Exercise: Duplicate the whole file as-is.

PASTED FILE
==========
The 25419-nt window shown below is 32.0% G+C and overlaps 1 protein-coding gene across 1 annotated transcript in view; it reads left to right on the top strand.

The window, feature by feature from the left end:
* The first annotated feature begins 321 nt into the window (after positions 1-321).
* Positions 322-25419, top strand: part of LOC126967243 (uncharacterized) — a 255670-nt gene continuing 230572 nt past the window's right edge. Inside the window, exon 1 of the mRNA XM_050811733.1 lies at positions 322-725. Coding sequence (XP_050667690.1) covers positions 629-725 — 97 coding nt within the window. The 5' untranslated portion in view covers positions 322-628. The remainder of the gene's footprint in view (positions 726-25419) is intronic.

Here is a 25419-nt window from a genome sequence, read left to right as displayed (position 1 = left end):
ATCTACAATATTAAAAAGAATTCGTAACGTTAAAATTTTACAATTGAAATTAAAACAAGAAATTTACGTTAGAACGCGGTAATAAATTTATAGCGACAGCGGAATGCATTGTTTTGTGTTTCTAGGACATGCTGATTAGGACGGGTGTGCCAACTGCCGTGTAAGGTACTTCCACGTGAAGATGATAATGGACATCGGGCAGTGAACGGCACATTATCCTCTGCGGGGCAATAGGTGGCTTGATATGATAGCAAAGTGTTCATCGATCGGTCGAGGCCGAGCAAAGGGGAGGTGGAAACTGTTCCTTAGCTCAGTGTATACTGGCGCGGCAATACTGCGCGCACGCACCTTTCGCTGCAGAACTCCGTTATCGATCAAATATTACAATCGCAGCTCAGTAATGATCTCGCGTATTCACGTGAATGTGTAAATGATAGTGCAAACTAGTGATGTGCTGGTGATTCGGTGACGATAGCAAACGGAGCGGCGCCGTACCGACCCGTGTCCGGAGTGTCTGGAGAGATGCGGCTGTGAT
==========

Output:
The 25419-nt window shown below is 32.0% G+C and overlaps 1 protein-coding gene across 1 annotated transcript in view; it reads left to right on the top strand.

The window, feature by feature from the left end:
* The first annotated feature begins 321 nt into the window (after positions 1-321).
* Positions 322-25419, top strand: part of LOC126967243 (uncharacterized) — a 255670-nt gene continuing 230572 nt past the window's right edge. Inside the window, exon 1 of the mRNA XM_050811733.1 lies at positions 322-725. Coding sequence (XP_050667690.1) covers positions 629-725 — 97 coding nt within the window. The 5' untranslated portion in view covers positions 322-628. The remainder of the gene's footprint in view (positions 726-25419) is intronic.

Here is a 25419-nt window from a genome sequence, read left to right as displayed (position 1 = left end):
ATCTACAATATTAAAAAGAATTCGTAACGTTAAAATTTTACAATTGAAATTAAAACAAGAAATTTACGTTAGAACGCGGTAATAAATTTATAGCGACAGCGGAATGCATTGTTTTGTGTTTCTAGGACATGCTGATTAGGACGGGTGTGCCAACTGCCGTGTAAGGTACTTCCACGTGAAGATGATAATGGACATCGGGCAGTGAACGGCACATTATCCTCTGCGGGGCAATAGGTGGCTTGATATGATAGCAAAGTGTTCATCGATCGGTCGAGGCCGAGCAAAGGGGAGGTGGAAACTGTTCCTTAGCTCAGTGTATACTGGCGCGGCAATACTGCGCGCACGCACCTTTCGCTGCAGAACTCCGTTATCGATCAAATATTACAATCGCAGCTCAGTAATGATCTCGCGTATTCACGTGAATGTGTAAATGATAGTGCAAACTAGTGATGTGCTGGTGATTCGGTGACGATAGCAAACGGAGCGGCGCCGTACCGACCCGTGTCCGGAGTGTCTGGAGAGATGCGGCTGTGAT